The world's first rigger, patching around the spinal cord, and a 3d printed violin.

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In the tabletop RPG Shadowrun there is a character template that players either love or hate: The Rigger, characters who jack directly into vehicles or drones to pilot them as if they were their own bodies. As they are described, a rigger feels the engine of a vehicle as if it was their own pulse and respiration, sensors in a plane's aerodynamic surfaces replace the proprioceptive senses of their limbs, and sensor systems take the place of the senses of sight, sound, hearting, and taste. For all intents and purposes the rigger is the vehicle, android (let me tell you …

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Electrical relief of migraines, advances in bioprinting, and prosthetic exoskeletons.

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If you've never had one before migraine headaches are no picnic. Between the feeling like somebody's testing a sawmill with part of your skull, profound nausea brought about by something as innocuous as sunlight or the sound of a diesel engine, and vertigo that makes walking to the bathroom to retch a challenge, they're something that many of us would probably not wish on our worst enemies (I know I don't). There are few things that can arrest or lessen the severity of migraines once they start. Mostly, all you can do is get someplace dark and quiet and ride …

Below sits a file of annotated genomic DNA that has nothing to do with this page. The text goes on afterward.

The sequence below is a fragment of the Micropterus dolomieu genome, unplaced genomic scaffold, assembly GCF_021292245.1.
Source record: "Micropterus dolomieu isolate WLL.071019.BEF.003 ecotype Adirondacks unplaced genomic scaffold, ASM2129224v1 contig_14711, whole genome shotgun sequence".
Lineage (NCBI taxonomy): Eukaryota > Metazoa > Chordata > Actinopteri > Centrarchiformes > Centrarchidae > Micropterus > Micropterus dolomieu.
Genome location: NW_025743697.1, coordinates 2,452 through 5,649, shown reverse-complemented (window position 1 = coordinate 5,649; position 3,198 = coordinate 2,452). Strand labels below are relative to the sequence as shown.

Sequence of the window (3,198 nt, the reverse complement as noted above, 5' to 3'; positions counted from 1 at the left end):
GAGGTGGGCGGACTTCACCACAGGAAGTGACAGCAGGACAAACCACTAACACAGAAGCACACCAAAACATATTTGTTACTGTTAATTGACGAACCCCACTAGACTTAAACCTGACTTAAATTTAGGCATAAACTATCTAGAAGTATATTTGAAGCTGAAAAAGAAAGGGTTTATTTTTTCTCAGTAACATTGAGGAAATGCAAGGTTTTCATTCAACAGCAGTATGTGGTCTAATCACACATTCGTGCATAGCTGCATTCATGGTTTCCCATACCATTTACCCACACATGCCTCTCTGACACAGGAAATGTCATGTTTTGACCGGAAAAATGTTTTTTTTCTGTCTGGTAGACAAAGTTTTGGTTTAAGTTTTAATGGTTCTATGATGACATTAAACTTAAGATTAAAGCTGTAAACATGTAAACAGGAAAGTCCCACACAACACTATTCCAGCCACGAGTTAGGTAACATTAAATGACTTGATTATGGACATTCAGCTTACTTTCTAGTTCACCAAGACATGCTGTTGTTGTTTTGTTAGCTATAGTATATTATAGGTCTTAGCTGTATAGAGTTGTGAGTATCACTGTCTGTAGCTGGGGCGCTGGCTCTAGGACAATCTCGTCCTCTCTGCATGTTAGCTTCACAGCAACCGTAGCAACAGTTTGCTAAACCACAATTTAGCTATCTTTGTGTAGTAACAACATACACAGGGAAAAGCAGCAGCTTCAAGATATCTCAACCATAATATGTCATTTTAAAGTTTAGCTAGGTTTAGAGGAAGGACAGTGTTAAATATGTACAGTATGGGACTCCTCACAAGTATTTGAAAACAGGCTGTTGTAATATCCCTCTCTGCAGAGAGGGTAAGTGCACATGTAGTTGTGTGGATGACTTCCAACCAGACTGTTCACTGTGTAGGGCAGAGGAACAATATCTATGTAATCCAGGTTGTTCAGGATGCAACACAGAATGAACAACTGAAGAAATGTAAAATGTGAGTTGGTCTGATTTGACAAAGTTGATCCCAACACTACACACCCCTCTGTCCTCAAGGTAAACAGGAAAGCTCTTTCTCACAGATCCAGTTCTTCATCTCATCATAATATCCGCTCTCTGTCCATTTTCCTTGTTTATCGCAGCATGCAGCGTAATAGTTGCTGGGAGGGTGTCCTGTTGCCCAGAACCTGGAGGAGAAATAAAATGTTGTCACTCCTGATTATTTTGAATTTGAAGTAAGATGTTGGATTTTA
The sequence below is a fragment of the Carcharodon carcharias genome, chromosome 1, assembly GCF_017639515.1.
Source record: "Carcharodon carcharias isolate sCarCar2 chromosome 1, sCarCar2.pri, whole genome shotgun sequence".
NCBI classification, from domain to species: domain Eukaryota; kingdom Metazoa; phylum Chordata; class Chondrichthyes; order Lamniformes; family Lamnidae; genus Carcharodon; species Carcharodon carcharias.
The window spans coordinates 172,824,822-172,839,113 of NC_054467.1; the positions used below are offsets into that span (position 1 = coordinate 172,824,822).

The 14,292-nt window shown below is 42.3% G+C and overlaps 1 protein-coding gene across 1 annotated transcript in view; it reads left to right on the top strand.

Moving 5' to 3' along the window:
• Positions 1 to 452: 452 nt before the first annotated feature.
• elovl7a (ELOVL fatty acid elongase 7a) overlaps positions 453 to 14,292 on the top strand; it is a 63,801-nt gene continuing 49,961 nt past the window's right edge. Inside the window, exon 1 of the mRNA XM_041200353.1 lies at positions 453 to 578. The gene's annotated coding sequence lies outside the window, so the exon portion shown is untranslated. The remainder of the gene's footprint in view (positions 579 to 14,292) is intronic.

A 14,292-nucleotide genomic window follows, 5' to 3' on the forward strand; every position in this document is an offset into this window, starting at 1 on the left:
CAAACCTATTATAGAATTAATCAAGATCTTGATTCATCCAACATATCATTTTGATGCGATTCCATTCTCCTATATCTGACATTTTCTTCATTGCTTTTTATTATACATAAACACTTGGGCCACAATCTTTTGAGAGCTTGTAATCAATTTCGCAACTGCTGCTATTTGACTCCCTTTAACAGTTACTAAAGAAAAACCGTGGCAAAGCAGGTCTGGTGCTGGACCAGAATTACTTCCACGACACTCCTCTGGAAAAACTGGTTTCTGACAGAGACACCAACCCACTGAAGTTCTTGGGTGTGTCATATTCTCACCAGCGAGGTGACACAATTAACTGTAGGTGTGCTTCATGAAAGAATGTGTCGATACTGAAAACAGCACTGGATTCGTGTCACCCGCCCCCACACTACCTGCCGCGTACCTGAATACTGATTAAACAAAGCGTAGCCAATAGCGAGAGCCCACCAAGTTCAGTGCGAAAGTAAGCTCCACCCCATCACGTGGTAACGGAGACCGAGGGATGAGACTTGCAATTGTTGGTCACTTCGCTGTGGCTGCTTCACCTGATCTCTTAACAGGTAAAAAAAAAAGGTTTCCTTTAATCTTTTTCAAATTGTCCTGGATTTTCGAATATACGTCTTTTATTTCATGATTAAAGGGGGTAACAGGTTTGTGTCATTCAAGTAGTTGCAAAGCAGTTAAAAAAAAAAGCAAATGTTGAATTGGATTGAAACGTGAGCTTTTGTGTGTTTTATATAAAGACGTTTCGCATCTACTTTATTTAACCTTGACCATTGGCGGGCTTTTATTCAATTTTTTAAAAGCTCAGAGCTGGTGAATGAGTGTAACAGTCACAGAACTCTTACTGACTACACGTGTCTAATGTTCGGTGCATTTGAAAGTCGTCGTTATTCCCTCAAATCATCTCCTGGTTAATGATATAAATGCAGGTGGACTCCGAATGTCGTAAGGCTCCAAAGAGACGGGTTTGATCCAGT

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Nanofibres used to assist in nerve regeneration.

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Neurologists at Northwestern University have made a minor breakthrough in the field of nerve regeneration: They've developed a form of self-assembling nanofibre that can be used by damaged nerve cells to stitch themselves back together. The process involves a solution of molecules (the names of the compounds involved were not included in this article) that, under the correct circumstances, will arrange themselves into molecular-sized tubes that act as repair scaffolds for injured nerve cells in the spinal cords of mice. Ordinarily, when nerves are damaged, scar tissue develops at the injury sites and precludes rejoining the ends in any fashion …

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